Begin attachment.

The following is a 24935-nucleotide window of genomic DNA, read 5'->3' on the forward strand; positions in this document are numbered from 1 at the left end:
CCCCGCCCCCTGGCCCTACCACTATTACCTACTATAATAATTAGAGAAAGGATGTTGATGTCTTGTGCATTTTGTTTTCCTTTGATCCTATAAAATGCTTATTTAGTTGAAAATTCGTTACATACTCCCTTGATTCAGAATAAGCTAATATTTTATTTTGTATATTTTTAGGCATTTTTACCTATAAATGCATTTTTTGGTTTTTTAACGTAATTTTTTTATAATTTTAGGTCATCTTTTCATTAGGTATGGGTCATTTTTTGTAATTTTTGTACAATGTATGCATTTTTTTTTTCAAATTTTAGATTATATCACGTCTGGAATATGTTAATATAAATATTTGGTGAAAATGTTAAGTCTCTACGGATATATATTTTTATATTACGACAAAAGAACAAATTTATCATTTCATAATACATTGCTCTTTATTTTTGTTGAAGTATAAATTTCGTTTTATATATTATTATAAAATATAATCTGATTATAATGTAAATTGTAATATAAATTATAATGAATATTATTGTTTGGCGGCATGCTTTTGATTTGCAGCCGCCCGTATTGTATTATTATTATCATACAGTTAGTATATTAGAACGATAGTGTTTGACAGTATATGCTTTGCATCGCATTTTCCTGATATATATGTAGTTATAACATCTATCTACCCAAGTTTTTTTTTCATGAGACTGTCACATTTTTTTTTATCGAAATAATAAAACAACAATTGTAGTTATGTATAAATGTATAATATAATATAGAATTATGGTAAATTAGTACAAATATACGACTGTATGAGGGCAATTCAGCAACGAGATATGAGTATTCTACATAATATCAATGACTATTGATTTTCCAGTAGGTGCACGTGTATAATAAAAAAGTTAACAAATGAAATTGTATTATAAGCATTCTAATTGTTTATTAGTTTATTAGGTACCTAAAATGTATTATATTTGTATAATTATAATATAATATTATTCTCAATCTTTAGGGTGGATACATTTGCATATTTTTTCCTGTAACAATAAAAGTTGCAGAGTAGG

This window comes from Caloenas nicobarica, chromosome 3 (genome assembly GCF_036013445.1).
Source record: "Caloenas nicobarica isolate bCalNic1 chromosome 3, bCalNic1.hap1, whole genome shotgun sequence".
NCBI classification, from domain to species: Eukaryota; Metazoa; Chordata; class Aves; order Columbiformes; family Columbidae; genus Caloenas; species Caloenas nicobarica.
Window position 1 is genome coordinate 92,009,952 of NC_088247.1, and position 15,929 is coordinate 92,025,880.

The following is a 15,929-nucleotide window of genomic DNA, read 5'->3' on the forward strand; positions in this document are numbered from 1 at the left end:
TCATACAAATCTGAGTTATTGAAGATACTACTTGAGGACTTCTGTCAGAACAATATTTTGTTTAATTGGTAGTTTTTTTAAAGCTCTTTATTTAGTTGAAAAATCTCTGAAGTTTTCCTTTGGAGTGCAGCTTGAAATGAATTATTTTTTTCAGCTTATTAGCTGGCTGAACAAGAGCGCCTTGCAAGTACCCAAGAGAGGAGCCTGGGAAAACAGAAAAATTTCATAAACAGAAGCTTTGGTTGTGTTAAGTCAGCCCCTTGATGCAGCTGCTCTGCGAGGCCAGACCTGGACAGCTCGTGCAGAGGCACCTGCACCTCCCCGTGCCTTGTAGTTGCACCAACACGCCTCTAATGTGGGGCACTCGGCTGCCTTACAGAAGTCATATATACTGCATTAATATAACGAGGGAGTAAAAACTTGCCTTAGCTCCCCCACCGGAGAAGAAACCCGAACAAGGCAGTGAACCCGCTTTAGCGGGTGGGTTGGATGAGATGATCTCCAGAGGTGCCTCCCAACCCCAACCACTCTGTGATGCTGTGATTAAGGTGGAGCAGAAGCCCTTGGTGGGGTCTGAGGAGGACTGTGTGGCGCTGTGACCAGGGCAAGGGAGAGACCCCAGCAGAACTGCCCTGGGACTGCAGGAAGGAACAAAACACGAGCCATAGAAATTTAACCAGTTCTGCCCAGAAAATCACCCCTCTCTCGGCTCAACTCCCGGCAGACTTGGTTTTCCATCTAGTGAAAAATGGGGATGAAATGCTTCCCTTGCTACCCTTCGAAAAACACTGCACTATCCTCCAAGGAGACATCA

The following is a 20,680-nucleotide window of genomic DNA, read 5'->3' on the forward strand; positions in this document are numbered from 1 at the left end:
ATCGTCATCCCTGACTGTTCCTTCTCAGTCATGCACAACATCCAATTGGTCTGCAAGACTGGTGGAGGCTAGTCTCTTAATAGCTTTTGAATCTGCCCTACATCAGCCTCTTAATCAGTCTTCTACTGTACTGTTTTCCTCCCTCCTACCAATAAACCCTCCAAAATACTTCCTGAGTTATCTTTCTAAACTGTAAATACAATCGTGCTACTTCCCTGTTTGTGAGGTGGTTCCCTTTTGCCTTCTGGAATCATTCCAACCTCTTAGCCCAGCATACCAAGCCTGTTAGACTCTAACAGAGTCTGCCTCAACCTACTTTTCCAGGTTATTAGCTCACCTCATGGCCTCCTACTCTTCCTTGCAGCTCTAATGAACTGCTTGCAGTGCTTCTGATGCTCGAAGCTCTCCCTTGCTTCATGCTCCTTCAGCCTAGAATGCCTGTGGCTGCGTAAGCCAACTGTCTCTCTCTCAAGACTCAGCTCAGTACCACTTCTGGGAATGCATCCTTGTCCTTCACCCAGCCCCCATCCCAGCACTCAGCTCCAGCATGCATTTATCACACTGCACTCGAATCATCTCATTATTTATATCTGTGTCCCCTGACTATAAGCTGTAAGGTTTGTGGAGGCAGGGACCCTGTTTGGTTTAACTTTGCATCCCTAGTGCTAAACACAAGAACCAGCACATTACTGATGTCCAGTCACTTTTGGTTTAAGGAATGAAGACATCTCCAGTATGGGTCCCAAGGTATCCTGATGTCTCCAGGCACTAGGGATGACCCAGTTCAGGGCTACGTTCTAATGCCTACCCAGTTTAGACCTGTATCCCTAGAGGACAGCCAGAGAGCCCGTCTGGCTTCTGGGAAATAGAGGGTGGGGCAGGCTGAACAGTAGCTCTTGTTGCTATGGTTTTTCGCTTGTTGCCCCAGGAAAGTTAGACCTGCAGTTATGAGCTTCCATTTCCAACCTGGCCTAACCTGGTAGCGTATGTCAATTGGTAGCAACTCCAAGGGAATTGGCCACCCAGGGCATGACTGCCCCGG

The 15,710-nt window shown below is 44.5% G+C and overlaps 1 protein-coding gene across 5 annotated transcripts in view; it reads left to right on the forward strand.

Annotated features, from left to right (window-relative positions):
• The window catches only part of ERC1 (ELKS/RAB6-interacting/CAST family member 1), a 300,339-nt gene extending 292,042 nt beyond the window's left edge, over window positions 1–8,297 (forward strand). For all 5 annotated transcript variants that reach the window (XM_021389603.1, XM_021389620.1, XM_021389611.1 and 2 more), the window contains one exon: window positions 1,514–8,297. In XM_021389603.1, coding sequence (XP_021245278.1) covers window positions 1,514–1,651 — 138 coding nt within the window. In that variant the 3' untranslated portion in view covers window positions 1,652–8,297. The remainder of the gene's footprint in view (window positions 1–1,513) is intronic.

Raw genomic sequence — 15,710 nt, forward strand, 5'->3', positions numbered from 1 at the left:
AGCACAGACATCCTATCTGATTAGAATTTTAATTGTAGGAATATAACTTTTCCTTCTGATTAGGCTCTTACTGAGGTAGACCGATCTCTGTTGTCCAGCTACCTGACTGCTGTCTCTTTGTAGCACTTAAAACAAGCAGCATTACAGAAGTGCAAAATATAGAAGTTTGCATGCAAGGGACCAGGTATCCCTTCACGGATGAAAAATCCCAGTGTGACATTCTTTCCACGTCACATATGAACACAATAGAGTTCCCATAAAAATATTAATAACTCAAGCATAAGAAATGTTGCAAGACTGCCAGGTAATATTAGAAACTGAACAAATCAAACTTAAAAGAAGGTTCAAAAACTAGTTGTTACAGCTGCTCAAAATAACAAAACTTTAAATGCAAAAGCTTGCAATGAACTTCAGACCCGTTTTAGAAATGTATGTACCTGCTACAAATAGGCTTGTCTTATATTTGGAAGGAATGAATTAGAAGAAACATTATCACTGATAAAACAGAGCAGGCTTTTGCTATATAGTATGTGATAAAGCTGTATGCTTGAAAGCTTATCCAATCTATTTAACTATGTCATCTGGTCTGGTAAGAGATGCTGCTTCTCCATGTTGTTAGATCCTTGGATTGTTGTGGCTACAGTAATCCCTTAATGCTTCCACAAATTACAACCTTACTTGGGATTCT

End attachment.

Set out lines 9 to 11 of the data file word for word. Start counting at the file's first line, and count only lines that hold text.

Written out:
The following is a 20,680-nucleotide window of genomic DNA, read 5'->3' on the forward strand; positions in this document are numbered from 1 at the left end:
ATCGTCATCCCTGACTGTTCCTTCTCAGTCATGCACAACATCCAATTGGTCTGCAAGACTGGTGGAGGCTAGTCTCTTAATAGCTTTTGAATCTGCCCTACATCAGCCTCTTAATCAGTCTTCTACTGTACTGTTTTCCTCCCTCCTACCAATAAACCCTCCAAAATACTTCCTGAGTTATCTTTCTAAACTGTAAATACAATCGTGCTACTTCCCTGTTTGTGAGGTGGTTCCCTTTTGCCTTCTGGAATCATTCCAACCTCTTAGCCCAGCATACCAAGCCTGTTAGACTCTAACAGAGTCTGCCTCAACCTACTTTTCCAGGTTATTAGCTCACCTCATGGCCTCCTACTCTTCCTTGCAGCTCTAATGAACTGCTTGCAGTGCTTCTGATGCTCGAAGCTCTCCCTTGCTTCATGCTCCTTCAGCCTAGAATGCCTGTGGCTGCGTAAGCCAACTGTCTCTCTCTCAAGACTCAGCTCAGTACCACTTCTGGGAATGCATCCTTGTCCTTCACCCAGCCCCCATCCCAGCACTCAGCTCCAGCATGCATTTATCACACTGCACTCGAATCATCTCATTATTTATATCTGTGTCCCCTGACTATAAGCTGTAAGGTTTGTGGAGGCAGGGACCCTGTTTGGTTTAACTTTGCATCCCTAGTGCTAAACACAAGAACCAGCACATTACTGATGTCCAGTCACTTTTGGTTTAAGGAATGAAGACATCTCCAGTATGGGTCCCAAGGTATCCTGATGTCTCCAGGCACTAGGGATGACCCAGTTCAGGGCTACGTTCTAATGCCTACCCAGTTTAGACCTGTATCCCTAGAGGACAGCCAGAGAGCCCGTCTGGCTTCTGGGAAATAGAGGGTGGGGCAGGCTGAACAGTAGCTCTTGTTGCTATGGTTTTTCGCTTGTTGCCCCAGGAAAGTTAGACCTGCAGTTATGAGCTTCCATTTCCAACCTGGCCTAACCTGGTAGCGTATGTCAATTGGTAGCAACTCCAAGGGAATTGGCCACCCAGGGCATGACTGCCCCGG

The 15,710-nt window shown below is 44.5% G+C and overlaps 1 protein-coding gene across 5 annotated transcripts in view; it reads left to right on the forward strand.